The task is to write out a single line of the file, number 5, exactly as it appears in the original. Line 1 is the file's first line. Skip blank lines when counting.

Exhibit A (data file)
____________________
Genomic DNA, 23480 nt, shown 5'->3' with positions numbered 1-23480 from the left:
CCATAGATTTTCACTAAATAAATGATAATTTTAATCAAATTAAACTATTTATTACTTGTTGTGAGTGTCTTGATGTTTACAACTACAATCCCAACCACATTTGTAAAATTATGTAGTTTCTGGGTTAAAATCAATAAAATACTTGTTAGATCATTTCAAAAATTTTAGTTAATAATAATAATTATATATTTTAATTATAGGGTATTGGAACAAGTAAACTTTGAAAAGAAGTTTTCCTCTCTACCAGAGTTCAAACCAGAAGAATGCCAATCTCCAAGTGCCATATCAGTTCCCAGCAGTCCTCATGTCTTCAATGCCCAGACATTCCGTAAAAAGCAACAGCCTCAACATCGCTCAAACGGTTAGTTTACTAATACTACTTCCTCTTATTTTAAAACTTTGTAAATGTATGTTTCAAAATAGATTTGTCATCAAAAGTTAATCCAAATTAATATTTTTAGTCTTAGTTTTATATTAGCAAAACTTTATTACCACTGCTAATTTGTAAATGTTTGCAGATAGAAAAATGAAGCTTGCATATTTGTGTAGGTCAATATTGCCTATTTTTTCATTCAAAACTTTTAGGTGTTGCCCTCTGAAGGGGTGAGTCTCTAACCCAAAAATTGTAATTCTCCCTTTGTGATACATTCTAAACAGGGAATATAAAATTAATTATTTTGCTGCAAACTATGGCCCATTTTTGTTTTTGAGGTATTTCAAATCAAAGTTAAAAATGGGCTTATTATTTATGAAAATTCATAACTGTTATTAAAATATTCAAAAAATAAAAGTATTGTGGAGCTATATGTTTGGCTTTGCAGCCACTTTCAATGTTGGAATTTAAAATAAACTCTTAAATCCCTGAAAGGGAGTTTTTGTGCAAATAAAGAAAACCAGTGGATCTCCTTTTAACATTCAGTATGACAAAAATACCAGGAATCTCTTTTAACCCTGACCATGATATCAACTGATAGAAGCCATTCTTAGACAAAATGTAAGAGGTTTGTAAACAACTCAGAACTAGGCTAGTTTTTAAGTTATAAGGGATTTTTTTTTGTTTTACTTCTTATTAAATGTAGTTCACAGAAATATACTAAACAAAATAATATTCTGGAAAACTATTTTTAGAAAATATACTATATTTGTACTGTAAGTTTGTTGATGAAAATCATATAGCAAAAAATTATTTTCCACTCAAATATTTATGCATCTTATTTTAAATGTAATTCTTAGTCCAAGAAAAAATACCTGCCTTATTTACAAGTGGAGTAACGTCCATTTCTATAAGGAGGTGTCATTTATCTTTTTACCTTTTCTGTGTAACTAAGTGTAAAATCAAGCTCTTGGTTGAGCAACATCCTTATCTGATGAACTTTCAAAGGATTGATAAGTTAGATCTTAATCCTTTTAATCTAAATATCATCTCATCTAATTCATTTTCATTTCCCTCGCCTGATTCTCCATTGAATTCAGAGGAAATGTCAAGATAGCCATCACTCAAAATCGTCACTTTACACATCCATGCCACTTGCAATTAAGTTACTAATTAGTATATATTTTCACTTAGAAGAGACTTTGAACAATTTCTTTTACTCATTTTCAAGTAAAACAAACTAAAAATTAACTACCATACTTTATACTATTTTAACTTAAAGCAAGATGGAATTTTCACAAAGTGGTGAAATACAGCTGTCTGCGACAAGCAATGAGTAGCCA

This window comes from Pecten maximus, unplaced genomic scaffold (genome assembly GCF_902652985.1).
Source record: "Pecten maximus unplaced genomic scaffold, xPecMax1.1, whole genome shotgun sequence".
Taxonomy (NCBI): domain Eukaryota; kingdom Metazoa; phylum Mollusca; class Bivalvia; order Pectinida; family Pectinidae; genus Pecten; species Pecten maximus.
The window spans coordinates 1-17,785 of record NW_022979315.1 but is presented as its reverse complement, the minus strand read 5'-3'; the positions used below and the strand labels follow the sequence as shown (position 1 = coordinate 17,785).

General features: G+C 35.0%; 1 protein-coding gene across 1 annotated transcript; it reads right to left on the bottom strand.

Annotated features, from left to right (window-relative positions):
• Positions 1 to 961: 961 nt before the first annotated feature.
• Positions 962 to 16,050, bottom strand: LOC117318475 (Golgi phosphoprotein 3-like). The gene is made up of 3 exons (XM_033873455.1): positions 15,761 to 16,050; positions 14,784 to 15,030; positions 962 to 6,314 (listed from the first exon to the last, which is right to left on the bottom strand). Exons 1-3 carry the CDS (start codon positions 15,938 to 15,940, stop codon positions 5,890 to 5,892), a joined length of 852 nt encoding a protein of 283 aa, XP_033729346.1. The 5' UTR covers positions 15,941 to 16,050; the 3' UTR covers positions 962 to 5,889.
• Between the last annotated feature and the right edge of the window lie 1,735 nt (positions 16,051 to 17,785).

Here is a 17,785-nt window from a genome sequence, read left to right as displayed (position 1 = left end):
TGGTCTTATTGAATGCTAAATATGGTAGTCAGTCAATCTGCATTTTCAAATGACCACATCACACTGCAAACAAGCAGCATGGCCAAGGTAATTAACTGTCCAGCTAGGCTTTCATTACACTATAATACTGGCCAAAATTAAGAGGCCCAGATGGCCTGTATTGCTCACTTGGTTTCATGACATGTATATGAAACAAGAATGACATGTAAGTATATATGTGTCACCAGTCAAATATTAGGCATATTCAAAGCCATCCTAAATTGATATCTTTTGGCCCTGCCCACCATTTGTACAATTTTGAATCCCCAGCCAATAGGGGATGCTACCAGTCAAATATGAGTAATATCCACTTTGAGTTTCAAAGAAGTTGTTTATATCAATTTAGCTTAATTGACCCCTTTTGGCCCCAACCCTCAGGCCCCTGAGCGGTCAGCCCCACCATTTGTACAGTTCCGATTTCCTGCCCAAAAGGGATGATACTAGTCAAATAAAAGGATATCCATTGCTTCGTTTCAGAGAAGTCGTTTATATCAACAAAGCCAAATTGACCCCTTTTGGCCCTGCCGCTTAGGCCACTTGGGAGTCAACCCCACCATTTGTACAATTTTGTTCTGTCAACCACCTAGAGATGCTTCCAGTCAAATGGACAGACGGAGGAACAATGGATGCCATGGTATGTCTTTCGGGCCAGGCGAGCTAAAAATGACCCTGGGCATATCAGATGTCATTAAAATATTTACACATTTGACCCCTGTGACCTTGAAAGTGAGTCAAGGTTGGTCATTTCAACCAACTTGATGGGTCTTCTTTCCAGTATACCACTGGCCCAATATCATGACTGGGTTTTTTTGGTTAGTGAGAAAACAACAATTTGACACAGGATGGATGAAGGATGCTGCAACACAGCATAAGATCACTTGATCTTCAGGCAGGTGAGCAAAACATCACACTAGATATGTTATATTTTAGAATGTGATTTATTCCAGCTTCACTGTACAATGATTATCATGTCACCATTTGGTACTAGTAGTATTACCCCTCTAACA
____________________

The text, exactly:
Taxonomy (NCBI): domain Eukaryota; kingdom Metazoa; phylum Mollusca; class Bivalvia; order Pectinida; family Pectinidae; genus Pecten; species Pecten maximus.